Database Normalization

by David Faour

SWatch Reader Favorite! A poor database design can cripple an application, producing problems with data redundancy, accuracy, consistency and concurrency. Normalization reduces, if not eliminates, these problems.

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A poor database design can cripple an application, producing problems with redundancy, inaccuracy, consistency and concurrency of data. Normalization is a process that serves to reduce, if not eliminate, these problems with data. Since most businesses use 3rd normal form in the logical model, I'll take you through 1st, 2nd, and 3rd NF's.

First, normal forms requires there be no multi-valued attributes, and no repeating groups. A multi-valued attribute would contain more than one value for that field in each row.

Consider the following StudentCourses table:


In this table, the Course field is a multi-valued attribute. There is not a single value for each field.

Now, consider this StudentCourses table:


The Course1, Course2, Course3 fields represent repeating groups.

The proper way to store this data follows. First Normal form is satisfied.


In the first two designs, selecting students that are enrolled in a certain course is difficult. Say I want to do the following:

Tell me all of the students enrolled in course 3100.  In the first design, you'll have to pull all of the course data and parse it somehow. And in the second design, you'll have to check 3 different fields for course 3100. In the final design, a simple Select StudentID from StudentCourses where Course=3100.

Original date of publication, 02/21/2001

Second Normal Form requires that any non-key field be dependent upon the entire key. For example, consider the StudentCourses table below, where StudentID and CourseID form a compound primary key.

123453100AprilMath BuildingA
123451300AprilScience BuildingB

The Student Name field does not depend at all on CourseID, but only on Student ID. CourseLocation has be dependency on StudentID, but only on CourseID.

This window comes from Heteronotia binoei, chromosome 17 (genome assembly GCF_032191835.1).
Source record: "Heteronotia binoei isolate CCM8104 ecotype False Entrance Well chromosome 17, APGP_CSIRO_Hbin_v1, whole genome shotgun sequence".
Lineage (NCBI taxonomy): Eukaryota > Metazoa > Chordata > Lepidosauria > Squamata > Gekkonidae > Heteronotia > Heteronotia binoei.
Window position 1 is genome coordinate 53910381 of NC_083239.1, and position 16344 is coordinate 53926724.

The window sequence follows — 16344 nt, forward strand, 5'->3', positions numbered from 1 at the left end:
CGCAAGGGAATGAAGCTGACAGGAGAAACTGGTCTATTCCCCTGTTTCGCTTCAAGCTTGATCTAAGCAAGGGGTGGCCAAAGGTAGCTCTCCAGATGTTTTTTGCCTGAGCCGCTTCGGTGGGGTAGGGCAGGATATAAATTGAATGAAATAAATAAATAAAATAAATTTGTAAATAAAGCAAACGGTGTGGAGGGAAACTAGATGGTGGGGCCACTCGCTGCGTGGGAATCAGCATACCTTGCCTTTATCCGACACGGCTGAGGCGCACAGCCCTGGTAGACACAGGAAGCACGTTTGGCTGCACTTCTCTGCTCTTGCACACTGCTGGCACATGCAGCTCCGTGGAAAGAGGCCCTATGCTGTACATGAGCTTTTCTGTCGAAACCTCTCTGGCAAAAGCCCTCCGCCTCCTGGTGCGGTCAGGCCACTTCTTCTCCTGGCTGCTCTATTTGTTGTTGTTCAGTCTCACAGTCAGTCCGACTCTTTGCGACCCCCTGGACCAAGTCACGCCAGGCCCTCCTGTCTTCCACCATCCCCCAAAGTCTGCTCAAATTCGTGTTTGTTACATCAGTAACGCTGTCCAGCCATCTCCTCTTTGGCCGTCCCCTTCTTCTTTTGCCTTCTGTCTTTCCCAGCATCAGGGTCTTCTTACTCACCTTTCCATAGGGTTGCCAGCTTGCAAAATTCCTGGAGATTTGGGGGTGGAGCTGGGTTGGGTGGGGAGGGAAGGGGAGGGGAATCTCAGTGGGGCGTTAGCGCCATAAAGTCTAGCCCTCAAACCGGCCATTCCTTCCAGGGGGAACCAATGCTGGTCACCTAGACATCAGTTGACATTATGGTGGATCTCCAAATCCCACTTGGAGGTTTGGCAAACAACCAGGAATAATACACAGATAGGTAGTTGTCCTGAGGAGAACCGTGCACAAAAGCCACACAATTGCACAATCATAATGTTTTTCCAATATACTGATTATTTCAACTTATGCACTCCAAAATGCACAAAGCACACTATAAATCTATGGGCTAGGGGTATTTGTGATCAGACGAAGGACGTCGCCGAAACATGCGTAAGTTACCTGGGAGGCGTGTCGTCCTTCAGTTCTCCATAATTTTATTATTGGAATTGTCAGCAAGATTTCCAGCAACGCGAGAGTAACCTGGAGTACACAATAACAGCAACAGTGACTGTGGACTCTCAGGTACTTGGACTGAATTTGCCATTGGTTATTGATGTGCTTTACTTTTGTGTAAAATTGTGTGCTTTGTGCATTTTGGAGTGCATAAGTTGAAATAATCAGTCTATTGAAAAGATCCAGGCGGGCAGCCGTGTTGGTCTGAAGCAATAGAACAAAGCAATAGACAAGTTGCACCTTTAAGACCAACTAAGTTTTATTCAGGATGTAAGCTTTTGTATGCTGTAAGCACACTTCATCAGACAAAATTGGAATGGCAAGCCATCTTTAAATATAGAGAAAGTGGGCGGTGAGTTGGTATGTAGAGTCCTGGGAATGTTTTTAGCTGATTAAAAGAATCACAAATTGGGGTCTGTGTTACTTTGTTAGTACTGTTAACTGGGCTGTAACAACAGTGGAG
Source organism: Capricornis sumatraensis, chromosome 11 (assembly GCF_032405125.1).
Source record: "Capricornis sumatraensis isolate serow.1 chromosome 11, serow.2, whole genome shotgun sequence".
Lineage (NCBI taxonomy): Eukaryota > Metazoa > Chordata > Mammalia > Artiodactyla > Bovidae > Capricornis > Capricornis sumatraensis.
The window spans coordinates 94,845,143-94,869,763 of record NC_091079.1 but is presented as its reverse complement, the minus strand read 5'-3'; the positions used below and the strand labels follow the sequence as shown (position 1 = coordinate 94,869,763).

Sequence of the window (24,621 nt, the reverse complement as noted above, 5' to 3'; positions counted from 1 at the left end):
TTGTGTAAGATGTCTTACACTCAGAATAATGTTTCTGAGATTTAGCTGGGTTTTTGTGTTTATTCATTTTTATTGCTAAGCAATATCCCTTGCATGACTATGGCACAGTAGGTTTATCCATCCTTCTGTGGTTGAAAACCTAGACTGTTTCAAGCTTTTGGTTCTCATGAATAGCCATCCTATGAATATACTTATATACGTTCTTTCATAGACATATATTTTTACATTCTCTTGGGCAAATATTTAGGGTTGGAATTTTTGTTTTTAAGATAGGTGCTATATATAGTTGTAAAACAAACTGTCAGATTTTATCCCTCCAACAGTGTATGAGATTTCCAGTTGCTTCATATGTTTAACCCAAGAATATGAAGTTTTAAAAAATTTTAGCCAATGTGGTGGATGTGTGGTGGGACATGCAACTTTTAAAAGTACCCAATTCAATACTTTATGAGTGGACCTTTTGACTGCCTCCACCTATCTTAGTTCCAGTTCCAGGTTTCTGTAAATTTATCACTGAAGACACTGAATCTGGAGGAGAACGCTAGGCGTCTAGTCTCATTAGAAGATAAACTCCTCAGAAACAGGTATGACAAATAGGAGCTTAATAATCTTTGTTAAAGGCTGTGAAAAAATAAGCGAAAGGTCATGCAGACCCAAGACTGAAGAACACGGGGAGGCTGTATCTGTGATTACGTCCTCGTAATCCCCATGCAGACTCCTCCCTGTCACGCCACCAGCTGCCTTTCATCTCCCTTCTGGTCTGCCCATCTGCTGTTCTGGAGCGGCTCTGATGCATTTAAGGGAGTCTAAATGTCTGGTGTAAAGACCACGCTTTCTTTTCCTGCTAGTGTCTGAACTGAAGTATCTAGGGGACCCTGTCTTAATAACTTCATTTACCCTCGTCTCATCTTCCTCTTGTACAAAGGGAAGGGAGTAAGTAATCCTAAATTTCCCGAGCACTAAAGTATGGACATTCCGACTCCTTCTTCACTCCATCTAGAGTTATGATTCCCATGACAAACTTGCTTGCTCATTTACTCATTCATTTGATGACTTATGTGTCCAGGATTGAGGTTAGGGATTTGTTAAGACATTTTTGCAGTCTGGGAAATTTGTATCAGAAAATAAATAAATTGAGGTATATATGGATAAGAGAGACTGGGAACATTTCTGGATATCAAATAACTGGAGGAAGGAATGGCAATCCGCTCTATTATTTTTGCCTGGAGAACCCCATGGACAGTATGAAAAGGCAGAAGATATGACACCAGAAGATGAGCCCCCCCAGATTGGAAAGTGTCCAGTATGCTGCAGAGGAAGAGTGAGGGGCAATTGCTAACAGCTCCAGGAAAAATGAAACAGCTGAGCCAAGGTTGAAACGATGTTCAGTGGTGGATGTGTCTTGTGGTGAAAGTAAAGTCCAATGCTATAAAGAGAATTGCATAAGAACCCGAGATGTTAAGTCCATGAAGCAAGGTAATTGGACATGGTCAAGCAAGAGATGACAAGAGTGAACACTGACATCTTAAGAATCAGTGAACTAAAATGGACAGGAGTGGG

This data should be split into three tables as follows:

Students Table

StudentID Name

Courses Table

3100Math Building
1300Science Building

Student Courses Table


In this example, grade was the only field dependent on the combination of StudentID and CourseID.

Let's suppose that in the first table design, the first row of data was entered with a StudentName of Aprok, a simple typo. Now, suppose the following SQL is run.

Delete from StudentCourses where StudentName="April"

The erroneous "Aprok" row will not be deleted. However, in the final design, using the following SQL:

Delete From StudentCourses where StudentID=12345
will delete every course that April was in by using the ID.

Original date of publication, 02/21/2001

Third Normal Form prohibits transitive dependencies. A transitive dependency exists when any attribute in a table is dependent on any other non-key attribute in that table.

Consider the following example CourseSections Table:



The professor is uniquely identified by the CourseID and Section of the course. However, ProfessorName depends on ProfessorID and has no relation to CourseID or Section.

This data is properly stored as follows:

Professors Table


CourseSections Table


By splitting the data into two tables, the transitive dependency is removed.

Taking the original design of the CourseSections table introduces the chance that ProfessorName may be Corrupted. Perhaps, on the second row the ProfessorName is entered as Davif, a simple typo. Since there is no such professor Davif, there would be a problem.

Original date of publication, 02/21/2001

This article was originally published on Friday Feb 8th 2008
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